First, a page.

The Pathways of Oxygen in Brain I
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Flow-metabolism coupling in brain is different from flow-metabolism coupling in other vascular beds. In the classic description of Krogh1, the capillary bed is a system of parallel tubes serving cylinders of tissue known as Krogh’s cylinders. This simple arrangement yielded a quantitative expression of oxygen delivery to the tissue. However, in brain tissue, the arrangement is so disorderly that no prediction of oxygen tensions in the tissue is possible2.
Only two claims of the capillary bed in the brain appear to be indisputable, i.e., the capillaries have a common arterial source and a common venous terminus, and their density is proportional to the average regional rates of metabolism at steady-state. The following revision of the mechanism of flow-metabolism coupling in brain arose from the simple assumption, first introduced by Erwin R. Weibel in The Pathway for Oxygen,3 that every segment of the capillary bed “feeds” the same amount of brain tissue, i.e., that every fraction of the tissue is served by commensurate fractions of capillary density and oxygen diffusibility and accounts for the same fraction of the total oxygen consumption.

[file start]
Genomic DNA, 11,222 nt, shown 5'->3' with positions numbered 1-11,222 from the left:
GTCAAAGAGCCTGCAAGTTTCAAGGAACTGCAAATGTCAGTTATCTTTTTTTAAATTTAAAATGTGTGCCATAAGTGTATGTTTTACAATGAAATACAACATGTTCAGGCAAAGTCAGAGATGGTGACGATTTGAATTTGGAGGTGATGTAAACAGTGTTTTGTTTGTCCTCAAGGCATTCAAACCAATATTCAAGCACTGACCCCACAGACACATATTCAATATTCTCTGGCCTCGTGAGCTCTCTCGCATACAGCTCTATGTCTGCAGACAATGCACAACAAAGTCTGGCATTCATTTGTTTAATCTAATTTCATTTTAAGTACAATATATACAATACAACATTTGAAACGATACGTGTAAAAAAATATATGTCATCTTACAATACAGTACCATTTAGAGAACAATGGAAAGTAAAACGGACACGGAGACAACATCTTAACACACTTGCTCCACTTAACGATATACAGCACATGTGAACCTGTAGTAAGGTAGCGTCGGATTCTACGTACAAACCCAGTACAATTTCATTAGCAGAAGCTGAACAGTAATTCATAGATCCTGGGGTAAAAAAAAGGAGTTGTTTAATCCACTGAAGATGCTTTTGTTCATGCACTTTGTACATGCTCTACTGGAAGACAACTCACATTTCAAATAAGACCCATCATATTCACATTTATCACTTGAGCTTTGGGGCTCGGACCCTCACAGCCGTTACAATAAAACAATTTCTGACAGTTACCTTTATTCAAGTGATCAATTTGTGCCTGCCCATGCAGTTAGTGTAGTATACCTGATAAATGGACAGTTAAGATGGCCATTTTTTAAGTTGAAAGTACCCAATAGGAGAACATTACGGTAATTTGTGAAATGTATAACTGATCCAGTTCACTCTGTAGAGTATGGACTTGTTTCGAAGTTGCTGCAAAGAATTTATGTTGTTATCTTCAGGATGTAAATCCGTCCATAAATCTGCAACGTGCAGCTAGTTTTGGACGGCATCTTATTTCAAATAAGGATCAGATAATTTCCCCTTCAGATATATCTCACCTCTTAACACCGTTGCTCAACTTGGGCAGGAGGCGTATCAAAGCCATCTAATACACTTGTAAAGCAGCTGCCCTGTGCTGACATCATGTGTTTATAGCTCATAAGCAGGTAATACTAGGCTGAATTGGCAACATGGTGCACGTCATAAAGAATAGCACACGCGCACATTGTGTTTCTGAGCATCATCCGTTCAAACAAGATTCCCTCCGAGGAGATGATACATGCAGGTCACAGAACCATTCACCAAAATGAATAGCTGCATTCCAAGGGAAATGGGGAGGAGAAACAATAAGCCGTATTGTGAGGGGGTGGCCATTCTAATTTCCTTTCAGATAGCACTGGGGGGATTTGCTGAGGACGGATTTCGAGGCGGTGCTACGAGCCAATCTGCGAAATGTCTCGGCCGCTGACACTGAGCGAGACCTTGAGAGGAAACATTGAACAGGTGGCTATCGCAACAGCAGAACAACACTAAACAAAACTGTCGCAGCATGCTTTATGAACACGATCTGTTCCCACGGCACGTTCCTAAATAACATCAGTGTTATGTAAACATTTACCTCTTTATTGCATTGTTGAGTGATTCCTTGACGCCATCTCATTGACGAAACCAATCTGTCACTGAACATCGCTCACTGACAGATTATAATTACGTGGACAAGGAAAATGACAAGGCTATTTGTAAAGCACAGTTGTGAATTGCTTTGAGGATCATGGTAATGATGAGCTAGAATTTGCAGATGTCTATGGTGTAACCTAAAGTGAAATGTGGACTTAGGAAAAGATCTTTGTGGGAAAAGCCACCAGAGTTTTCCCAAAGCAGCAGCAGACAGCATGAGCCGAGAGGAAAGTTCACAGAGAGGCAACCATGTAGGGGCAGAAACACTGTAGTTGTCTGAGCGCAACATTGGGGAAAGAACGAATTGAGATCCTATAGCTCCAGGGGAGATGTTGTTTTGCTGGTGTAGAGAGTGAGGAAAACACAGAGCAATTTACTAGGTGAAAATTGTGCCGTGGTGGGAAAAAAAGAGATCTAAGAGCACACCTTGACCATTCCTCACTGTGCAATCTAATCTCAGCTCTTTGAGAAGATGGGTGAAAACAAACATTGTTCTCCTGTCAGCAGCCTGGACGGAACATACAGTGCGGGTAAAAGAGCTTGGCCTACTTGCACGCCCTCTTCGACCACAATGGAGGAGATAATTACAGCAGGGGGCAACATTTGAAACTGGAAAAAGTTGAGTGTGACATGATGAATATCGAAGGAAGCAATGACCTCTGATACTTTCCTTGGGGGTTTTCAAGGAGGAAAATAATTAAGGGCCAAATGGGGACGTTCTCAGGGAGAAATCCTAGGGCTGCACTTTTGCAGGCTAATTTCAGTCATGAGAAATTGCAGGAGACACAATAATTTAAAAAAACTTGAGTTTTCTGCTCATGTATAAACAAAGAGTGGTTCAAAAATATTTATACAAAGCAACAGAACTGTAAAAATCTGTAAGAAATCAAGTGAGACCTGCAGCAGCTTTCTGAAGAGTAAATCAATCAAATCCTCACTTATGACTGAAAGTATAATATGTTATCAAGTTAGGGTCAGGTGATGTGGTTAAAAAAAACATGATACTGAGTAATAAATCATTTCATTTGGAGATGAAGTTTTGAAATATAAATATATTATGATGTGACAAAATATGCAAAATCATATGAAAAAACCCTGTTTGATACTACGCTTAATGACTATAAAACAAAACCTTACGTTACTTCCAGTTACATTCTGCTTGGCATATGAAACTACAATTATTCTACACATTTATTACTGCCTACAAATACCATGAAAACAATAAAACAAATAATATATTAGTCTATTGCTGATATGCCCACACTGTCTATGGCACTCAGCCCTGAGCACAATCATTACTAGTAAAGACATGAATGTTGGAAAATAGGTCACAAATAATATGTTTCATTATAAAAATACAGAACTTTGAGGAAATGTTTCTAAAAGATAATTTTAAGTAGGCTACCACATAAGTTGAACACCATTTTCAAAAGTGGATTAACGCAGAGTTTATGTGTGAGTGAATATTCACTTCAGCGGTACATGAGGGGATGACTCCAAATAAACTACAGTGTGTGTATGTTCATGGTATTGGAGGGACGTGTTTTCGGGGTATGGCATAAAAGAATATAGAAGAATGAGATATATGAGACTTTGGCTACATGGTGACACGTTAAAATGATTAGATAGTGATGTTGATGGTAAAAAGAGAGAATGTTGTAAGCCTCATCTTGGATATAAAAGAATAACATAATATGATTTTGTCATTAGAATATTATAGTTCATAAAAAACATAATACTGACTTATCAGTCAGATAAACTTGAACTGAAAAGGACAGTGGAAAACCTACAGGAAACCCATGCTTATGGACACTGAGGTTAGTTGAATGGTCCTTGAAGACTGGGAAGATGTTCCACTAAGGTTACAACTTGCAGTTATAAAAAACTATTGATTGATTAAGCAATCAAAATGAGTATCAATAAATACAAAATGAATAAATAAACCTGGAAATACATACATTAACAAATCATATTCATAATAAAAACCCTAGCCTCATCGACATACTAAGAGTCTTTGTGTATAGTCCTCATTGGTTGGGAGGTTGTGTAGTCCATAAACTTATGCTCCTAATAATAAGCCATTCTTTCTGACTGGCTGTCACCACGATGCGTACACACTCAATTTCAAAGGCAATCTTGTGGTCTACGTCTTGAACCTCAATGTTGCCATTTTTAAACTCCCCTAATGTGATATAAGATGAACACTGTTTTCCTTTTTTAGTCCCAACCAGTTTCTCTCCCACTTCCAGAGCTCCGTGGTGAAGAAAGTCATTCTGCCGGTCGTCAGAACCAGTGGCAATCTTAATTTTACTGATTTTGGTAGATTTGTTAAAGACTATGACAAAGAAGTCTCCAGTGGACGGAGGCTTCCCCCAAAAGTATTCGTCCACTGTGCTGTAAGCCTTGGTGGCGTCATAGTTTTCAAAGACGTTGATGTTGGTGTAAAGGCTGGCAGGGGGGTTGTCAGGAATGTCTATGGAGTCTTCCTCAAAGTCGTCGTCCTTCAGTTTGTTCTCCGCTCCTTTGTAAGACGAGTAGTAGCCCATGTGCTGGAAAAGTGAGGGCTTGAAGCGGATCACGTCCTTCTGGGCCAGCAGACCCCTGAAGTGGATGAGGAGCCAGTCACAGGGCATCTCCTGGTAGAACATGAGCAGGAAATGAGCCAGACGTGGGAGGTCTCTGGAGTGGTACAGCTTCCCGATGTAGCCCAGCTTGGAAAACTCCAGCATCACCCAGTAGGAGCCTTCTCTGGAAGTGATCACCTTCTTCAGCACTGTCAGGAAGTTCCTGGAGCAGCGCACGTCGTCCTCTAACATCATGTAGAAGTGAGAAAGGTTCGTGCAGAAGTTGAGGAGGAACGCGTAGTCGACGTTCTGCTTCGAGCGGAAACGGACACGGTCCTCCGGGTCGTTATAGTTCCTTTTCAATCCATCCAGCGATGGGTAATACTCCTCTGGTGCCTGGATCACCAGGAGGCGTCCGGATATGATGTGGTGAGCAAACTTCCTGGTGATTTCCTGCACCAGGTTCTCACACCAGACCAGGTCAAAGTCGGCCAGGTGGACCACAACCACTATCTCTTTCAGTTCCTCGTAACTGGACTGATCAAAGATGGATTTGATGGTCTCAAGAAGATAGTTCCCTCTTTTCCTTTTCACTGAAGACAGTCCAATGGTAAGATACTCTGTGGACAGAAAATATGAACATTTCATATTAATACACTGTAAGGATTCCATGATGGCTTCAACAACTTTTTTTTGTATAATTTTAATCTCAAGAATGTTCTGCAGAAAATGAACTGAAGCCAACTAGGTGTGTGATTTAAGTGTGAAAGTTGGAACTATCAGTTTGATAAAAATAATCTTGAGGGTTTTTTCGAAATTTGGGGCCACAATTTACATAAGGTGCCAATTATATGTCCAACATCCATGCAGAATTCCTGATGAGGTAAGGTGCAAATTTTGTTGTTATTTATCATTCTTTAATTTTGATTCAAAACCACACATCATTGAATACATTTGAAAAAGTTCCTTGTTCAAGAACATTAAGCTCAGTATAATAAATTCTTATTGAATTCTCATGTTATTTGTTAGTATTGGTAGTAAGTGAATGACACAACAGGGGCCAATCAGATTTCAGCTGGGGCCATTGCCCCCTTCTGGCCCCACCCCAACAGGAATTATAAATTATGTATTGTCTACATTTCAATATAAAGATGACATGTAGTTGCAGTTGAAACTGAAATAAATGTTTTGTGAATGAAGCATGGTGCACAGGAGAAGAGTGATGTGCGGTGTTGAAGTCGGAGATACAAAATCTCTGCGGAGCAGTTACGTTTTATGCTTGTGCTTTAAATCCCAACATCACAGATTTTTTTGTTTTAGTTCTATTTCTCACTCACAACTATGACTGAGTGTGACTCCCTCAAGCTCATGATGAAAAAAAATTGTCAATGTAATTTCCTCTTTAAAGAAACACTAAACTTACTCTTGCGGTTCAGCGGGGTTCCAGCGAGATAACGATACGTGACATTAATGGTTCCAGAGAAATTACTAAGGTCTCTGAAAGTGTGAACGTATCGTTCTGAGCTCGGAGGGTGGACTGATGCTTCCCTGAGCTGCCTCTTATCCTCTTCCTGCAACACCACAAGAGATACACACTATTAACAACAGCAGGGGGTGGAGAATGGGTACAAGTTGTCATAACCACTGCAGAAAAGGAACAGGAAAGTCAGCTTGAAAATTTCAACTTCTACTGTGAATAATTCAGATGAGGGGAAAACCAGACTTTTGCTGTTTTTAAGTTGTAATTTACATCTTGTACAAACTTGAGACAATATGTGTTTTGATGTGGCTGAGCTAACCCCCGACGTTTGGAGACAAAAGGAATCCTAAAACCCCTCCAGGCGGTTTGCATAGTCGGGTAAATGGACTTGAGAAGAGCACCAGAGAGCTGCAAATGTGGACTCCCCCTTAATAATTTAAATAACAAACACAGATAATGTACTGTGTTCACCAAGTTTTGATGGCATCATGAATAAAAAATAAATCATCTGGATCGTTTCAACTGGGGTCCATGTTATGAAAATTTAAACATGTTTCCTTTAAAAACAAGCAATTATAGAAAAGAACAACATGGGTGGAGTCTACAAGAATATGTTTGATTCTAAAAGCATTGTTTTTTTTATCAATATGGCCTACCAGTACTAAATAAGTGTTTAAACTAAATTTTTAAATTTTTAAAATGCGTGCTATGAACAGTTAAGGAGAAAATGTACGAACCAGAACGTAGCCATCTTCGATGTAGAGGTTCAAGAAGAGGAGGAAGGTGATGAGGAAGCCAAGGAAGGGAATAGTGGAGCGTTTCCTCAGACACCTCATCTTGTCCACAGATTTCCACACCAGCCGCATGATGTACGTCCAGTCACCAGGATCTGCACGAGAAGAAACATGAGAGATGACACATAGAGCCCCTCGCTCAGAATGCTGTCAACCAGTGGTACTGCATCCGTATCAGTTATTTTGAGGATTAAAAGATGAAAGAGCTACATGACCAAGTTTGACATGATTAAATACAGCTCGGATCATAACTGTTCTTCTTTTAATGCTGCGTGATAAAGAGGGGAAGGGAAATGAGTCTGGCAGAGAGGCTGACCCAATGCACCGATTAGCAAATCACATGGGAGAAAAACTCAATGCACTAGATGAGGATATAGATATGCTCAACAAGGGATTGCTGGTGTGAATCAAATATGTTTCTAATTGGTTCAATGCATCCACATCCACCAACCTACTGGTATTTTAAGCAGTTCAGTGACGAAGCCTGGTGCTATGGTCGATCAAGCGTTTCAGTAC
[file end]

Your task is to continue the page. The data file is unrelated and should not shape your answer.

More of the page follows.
KeywordsOxygen Tension Oxygen Diffusibility Arterial Oxygen Tension Oxygen Extraction Fraction Cortical Blood Flow
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